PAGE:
Your business will be more successful if you have a solid model.
A solid business model is key to building a long-term, profitable business. How can you determine how valuable your business model? These 8 questions can help you assess the strength and weakness of your business model.
People talk about having a niche market. This is a market that is small and can be easily protected. Your business will have to fight for every dollar if it doesn’t have enough growth room. If your market is worth more than a billion, you are in a strong position. You’ll have to look for leftovers from other businesses if it is less than $ 100million.
It’s one thing to be able to do business in a large market. But it’s quite another to see that market shrink. Your market should be growing at a rate of 20% per year to maximize future opportunities.
Market share is a fascinating metric. 20-40% is the ideal number. This gives you plenty of scope to grow while also allowing you to be a dominant competitor. You can’t grow your market share if it is too high. This will make it difficult to find new markets. Jack Welch, an American businessman who died in 2008, had to rethink his mantra that every GE business should be ranked first or second in its market. They deliberately redefined their markets to gain access to larger markets, lower their share and get out the number one or two positions.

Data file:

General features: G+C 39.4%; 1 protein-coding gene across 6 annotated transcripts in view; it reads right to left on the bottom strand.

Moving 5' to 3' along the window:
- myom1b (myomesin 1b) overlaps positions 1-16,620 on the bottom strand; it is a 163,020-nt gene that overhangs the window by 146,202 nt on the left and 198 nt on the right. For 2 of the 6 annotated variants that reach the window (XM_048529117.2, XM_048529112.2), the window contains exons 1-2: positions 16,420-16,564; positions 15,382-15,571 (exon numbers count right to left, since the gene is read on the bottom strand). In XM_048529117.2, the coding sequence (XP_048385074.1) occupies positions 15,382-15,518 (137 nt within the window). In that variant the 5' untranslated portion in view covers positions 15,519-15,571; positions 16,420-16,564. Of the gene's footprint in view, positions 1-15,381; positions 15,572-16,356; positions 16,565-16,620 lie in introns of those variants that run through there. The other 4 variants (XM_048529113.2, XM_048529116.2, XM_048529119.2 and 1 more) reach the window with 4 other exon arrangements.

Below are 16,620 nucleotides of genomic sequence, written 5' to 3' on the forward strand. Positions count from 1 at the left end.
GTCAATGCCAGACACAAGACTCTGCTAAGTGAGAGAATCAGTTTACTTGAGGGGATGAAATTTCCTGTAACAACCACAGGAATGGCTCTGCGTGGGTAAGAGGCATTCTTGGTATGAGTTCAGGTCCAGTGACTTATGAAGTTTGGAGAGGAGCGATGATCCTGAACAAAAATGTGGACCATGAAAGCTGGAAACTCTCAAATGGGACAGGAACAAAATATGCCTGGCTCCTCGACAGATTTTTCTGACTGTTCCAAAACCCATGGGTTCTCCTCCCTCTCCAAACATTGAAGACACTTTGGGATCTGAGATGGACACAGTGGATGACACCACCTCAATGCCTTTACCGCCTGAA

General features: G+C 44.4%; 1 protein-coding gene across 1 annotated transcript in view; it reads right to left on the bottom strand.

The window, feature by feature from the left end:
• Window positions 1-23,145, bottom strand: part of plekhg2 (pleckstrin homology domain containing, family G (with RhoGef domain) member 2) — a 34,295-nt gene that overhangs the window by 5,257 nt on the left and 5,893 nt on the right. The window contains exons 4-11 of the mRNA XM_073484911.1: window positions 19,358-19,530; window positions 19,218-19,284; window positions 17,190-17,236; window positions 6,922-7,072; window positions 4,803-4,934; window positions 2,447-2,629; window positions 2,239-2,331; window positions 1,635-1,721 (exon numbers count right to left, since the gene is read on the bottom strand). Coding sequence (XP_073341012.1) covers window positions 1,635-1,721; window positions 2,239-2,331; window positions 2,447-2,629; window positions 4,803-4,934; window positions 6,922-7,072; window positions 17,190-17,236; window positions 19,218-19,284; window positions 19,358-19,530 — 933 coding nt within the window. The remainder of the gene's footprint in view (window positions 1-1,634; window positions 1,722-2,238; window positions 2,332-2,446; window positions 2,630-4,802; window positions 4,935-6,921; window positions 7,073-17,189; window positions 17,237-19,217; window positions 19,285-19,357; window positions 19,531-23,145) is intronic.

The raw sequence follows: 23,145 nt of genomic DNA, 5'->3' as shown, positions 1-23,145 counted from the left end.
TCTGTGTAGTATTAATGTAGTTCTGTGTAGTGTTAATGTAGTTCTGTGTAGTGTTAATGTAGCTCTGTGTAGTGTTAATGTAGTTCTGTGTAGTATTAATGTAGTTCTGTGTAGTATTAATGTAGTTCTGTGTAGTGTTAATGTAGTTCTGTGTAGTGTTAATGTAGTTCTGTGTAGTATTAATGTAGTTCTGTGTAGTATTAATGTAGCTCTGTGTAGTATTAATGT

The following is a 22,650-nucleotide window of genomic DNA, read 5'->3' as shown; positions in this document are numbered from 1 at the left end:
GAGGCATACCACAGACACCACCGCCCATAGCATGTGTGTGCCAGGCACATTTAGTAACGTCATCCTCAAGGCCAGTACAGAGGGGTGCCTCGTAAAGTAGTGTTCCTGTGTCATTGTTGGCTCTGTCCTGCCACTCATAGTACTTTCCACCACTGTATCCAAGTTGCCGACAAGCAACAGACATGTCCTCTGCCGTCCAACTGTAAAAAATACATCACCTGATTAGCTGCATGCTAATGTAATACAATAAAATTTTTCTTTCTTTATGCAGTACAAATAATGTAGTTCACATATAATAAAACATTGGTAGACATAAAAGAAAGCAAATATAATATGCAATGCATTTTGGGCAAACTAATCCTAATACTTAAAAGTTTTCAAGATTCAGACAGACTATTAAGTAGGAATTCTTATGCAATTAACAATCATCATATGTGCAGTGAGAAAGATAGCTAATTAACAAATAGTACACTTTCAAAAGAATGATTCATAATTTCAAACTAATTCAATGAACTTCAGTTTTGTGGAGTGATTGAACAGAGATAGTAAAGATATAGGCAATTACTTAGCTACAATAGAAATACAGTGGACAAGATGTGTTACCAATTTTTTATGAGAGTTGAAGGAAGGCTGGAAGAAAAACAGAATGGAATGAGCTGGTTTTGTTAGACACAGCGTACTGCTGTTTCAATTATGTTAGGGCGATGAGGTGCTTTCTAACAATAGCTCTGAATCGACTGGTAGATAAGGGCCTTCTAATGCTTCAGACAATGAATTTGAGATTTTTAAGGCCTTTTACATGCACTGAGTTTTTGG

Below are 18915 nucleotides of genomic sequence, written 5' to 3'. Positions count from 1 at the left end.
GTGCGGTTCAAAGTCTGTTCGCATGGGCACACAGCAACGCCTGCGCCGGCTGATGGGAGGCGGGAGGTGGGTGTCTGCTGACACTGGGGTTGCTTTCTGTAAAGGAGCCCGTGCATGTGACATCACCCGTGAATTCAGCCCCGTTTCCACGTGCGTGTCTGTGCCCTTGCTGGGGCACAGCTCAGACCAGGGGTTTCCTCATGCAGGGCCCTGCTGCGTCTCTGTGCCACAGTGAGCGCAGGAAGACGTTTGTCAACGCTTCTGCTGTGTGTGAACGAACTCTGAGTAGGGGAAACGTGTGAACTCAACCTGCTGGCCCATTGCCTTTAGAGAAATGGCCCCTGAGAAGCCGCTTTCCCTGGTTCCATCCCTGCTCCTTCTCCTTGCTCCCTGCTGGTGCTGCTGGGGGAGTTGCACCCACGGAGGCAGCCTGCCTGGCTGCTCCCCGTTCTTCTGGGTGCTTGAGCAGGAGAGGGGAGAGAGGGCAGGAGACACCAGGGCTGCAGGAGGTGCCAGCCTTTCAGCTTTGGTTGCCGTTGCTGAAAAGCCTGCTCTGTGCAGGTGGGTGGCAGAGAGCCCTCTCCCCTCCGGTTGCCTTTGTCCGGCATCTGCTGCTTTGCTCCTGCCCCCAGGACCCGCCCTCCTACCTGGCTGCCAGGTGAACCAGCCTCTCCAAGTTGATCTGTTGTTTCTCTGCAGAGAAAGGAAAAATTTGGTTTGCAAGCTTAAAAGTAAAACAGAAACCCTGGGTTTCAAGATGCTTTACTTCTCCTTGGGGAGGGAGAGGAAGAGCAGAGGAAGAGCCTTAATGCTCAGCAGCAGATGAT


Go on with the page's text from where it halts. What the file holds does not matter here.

These are the three main areas where companies compete: customer intimacy, cost, innovation and innovation. What is your business model built on? It is important to pick a business model that your customers are happy with. You should reconsider your approach if you try to do too much for too many people and clients disregard you.
Your business will be more valuable if it has more recurring income. The more committed income, such as contracts lasting 5-10 years, the greater the value of your business. It is nice to have sequential revenue where customers are motivated to update products, but it can be a step back. Companies with more than 90% recurring revenues are the most successful.
In an ideal world, every business would retain 100% each year. This would allow you to start every year with a client base to work from. You need both recurring income and withholding. If you work only on a recurring income model where each year you have to find new customers for your business, this will make you score low.
Gross margin is your net income after taking into account the cost of goods sold but before subtracting overhead. A good gross margin should be between 80-90%. This is when you make cash, and cash creates growth opportunities. Your business will be less valuable if your gross margin is less than 15%.
Larger companies make 25% or more profit, while smaller companies earn 5% to 5%. When you combine high profits and high recurring income with high growth rates, magic happens to your business’s value.
These eight questions will help you evaluate your business model objectively.